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After working as a counsellor and retreat leader for over 25 years, I have come to the conclusion that caring for yourself is probably the most important thing someone can do to maintain their physical, mental and spiritual health, but it is also probably the most neglected.

As Christians we know that we are called to “love our neighbor”, but we often forget the second half of the verse. It says “love your neighbour, asyourself”. It does not say “love your neighbour insteadof yourself.Jesus is commanding us to love others based on the assumption that we know how to and do love ourselves. Without doing one, we are not able to do the other without eventually burning out.

According to Colin Buckland in Freedom to Lead, burnout can be defined as: “The exhausting of the inner resources that enables a carer to go on caring; the using-up of the essential ‘inner you’. The spending of self on others in such a way that the ‘inner bank balance’ has gone into red.” 

So how do we avoid doing this?

Value and acceptance

You are called to be you, not someone else. Don’t compare yourself to others. Don’t think that you have to do things as someone else does or try to contort yourself into carrying out your role in a way that is not right for your personality, your gifts or your skills. Accept yourself as you are, just as God accepts you. You are accepted by God (even made by him) for who you are, not for what you do. We are loved before we perform, accepted before we work and wanted before we can do anything to please him.

Managing stress and pressure

We need some pressure to provide us with motivation. We are designed to cope with high levels of stress, pressure and intense workload for a limited time. In these times our brains and bodies gear up for increased action by releasing various hormones so we can achieve more. However, after periods like this we are designed to have periods of relief and recovery when our bodies and brains can return to a steady state.  Internal and external expectations can mean that we live at this high level of stress on an on-gong basis without realising it and eventually we will mentally and physically run out of juice. So:

  • Try to understand what stress you are under and learn to plan times of recovery.
  • Listen to your body - sensations and physical symptoms are the body’s alarm bells, don’t ignore them.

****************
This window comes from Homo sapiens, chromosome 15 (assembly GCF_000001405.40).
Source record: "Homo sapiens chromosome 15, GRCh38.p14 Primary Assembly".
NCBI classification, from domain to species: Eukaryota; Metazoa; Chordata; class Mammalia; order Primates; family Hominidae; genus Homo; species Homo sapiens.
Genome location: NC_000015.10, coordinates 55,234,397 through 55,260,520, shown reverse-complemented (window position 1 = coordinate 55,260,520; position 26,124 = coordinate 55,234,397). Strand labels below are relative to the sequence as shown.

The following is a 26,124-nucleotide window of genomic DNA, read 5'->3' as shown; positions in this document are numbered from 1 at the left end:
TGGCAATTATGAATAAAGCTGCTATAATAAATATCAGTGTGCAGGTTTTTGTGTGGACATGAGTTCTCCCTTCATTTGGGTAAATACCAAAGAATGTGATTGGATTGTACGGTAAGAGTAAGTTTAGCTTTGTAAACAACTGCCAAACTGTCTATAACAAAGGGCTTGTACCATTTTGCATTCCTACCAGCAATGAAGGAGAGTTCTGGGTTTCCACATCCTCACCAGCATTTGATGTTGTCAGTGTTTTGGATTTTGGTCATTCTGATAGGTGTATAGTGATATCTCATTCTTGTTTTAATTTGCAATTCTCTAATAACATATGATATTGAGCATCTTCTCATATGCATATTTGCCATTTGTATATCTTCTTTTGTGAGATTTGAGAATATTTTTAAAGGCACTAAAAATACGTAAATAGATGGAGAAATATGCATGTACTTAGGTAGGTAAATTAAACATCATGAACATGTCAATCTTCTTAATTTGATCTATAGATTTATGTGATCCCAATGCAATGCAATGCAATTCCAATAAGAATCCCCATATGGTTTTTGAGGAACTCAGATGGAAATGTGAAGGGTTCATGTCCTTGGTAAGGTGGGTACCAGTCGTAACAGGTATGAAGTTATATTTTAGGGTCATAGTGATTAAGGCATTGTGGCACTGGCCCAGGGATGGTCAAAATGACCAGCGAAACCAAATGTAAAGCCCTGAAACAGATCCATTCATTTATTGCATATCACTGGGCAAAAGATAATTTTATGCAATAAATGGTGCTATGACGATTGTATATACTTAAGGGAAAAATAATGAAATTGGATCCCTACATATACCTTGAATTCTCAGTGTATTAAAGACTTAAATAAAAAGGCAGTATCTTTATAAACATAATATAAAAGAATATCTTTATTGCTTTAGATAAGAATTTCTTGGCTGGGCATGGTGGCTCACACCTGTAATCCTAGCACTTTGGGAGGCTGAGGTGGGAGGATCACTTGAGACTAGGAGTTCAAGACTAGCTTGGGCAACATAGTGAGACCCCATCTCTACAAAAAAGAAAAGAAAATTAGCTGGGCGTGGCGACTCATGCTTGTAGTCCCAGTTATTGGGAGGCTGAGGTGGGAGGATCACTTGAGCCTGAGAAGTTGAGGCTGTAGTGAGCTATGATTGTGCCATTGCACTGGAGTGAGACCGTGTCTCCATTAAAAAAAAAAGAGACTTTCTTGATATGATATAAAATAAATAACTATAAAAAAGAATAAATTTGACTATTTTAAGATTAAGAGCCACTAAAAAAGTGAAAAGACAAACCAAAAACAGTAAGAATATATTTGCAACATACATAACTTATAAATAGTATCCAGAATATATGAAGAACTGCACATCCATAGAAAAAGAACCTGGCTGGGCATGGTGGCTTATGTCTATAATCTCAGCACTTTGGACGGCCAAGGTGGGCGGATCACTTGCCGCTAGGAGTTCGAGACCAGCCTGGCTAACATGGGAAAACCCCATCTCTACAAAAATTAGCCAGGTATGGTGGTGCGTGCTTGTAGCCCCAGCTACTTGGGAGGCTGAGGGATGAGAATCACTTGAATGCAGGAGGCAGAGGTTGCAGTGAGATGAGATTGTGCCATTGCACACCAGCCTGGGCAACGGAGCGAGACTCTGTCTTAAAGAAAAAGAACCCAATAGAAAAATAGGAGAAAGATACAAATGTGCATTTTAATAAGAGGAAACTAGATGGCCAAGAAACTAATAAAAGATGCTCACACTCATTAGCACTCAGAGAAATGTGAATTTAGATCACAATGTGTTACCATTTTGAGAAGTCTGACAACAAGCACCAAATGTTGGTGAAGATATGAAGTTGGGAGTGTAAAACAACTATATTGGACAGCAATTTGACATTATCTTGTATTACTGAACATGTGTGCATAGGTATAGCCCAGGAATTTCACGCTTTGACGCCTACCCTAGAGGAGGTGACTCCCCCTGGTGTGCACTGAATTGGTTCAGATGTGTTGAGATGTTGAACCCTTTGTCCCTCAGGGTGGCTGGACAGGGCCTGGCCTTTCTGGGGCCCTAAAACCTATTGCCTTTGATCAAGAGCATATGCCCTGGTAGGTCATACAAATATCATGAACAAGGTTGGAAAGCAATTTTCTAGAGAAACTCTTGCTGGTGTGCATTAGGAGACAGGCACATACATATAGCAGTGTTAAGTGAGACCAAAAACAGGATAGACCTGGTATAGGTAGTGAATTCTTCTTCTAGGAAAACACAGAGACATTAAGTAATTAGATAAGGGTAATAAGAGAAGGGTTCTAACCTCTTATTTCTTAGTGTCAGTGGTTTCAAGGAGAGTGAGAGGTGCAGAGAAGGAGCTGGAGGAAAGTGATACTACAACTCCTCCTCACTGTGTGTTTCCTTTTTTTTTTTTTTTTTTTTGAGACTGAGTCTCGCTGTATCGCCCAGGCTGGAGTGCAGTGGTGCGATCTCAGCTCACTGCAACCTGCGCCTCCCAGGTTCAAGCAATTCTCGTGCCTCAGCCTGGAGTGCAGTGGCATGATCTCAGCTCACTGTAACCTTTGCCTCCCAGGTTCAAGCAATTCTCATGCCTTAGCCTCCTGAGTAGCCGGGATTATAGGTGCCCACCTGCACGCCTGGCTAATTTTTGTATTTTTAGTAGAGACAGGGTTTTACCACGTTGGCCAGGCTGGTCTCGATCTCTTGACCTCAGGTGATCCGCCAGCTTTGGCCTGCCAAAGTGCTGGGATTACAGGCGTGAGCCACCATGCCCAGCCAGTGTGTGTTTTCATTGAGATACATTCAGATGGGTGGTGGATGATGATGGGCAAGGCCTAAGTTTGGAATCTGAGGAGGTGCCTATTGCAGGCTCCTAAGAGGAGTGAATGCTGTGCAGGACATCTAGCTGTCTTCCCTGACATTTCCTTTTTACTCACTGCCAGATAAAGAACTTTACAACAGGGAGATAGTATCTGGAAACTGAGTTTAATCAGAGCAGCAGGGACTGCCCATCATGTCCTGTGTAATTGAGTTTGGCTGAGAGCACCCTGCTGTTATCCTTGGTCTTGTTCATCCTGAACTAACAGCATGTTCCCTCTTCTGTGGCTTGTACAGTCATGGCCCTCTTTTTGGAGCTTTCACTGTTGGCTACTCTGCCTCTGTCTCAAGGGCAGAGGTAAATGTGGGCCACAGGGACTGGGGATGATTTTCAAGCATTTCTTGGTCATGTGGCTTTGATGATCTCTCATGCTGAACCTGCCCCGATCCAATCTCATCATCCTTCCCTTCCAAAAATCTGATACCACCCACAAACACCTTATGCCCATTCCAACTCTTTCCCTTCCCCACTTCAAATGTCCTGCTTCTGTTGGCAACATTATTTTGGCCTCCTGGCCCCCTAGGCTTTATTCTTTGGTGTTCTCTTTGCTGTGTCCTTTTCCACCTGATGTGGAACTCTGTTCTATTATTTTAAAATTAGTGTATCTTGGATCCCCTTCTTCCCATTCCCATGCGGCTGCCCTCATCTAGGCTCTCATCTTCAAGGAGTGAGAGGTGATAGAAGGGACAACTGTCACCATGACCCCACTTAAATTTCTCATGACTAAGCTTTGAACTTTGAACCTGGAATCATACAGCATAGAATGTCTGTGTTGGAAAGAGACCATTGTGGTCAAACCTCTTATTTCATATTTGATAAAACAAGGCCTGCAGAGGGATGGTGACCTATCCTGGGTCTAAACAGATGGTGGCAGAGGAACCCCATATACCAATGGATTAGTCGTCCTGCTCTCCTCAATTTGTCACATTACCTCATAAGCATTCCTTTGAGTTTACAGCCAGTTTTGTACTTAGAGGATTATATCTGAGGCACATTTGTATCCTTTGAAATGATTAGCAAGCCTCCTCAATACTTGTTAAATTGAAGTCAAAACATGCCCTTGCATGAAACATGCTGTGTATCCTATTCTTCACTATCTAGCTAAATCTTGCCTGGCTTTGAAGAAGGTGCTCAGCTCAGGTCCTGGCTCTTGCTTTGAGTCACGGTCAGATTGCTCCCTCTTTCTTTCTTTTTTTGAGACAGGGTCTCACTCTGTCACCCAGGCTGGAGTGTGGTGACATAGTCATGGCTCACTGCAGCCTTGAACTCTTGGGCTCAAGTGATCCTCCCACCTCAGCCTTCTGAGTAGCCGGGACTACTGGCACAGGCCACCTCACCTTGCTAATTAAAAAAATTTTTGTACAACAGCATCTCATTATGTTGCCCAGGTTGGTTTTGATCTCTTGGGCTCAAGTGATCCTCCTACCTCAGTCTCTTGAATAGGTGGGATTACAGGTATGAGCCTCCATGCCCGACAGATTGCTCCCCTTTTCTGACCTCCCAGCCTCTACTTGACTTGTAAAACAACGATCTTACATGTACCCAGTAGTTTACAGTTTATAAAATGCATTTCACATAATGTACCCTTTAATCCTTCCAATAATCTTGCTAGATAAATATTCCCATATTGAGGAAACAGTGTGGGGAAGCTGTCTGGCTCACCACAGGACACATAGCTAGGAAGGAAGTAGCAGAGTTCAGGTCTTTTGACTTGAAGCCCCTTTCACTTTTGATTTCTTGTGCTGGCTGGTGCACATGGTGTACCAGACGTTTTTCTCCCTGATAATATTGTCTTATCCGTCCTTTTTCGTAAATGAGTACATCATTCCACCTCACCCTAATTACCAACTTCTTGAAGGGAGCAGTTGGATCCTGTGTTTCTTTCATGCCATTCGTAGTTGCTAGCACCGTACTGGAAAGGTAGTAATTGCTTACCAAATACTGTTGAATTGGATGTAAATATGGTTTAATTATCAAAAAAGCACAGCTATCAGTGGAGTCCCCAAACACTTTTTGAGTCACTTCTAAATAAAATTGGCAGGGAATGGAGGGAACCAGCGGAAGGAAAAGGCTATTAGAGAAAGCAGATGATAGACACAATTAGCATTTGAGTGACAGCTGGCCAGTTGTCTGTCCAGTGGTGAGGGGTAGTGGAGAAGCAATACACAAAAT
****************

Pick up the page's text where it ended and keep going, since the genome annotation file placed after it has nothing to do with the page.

• Take seriously getting enough sleep, exercise, relaxation, fun and a good diet.
  • Learn some techniques, such as breathing exercises, to lower the level of anxiety in stress moments.
  • Reflect on what particularly causes you stress - certain people, situations or issues. Can you change it? Even if you cannot control what is happening, think about how you can control your reaction to it and manage yourself in it.
  • Get medical help if you need it.

The problem with high stress periods is that they can feel good – energising, exciting – and the recovery period can feel low, but this is the natural rebalancing process. Avoid becoming addicted to pressure and adrenaline.

Realistic expectations

Often the expectations placed on us are unrealistic, but often our own unrealistic expectations are more powerful.  Sometimes we need to say no without feeling guilty.  Jesus did. He left the crowds, he resisted overload and being what others wanted him to be.

  • Evaluate your internal and external expectations. Are they realistic? Where are they coming from? How can you work on resetting them?
  • Assess what pressure is reallyunavoidable and what do you create or put yourself under?
  • Ensure that your needs – spiritual, emotional, social, mental and physical are met in the ways that suit you.  
  • Have a support network, both in your role – being part of a team, having someone to go to for advice – and personally friends, family, people who will just be there to provide fun, relaxation and care.
  • Have good boundaries and stick to them.
  • Know your limitations and your strengths.
  • There will always be certain situations, people, issues that we find more difficult to deal with than others. It may be because we feel them triggering our own issues, beliefs, experiences – this is natural, listen to them and have someone to talk them through with.

Accept love and care

  • Ensure that your needs – spiritual, emotional, social, mental and physical are met in the ways that suit you.  
  • Have a support network, both in your role – being part of a team, having someone to go to for advice – and personally friends, family, people who will just be there to provide fun, relaxation and care.
  • Have good boundaries and stick to them.
  • Know your limitations and your strengths.
  • There will always be certain situations, people, issues that we find more difficult to deal with than others. It may be because we feel them triggering our own issues, beliefs, experiences – this is natural, listen to them and have someone to talk them through with.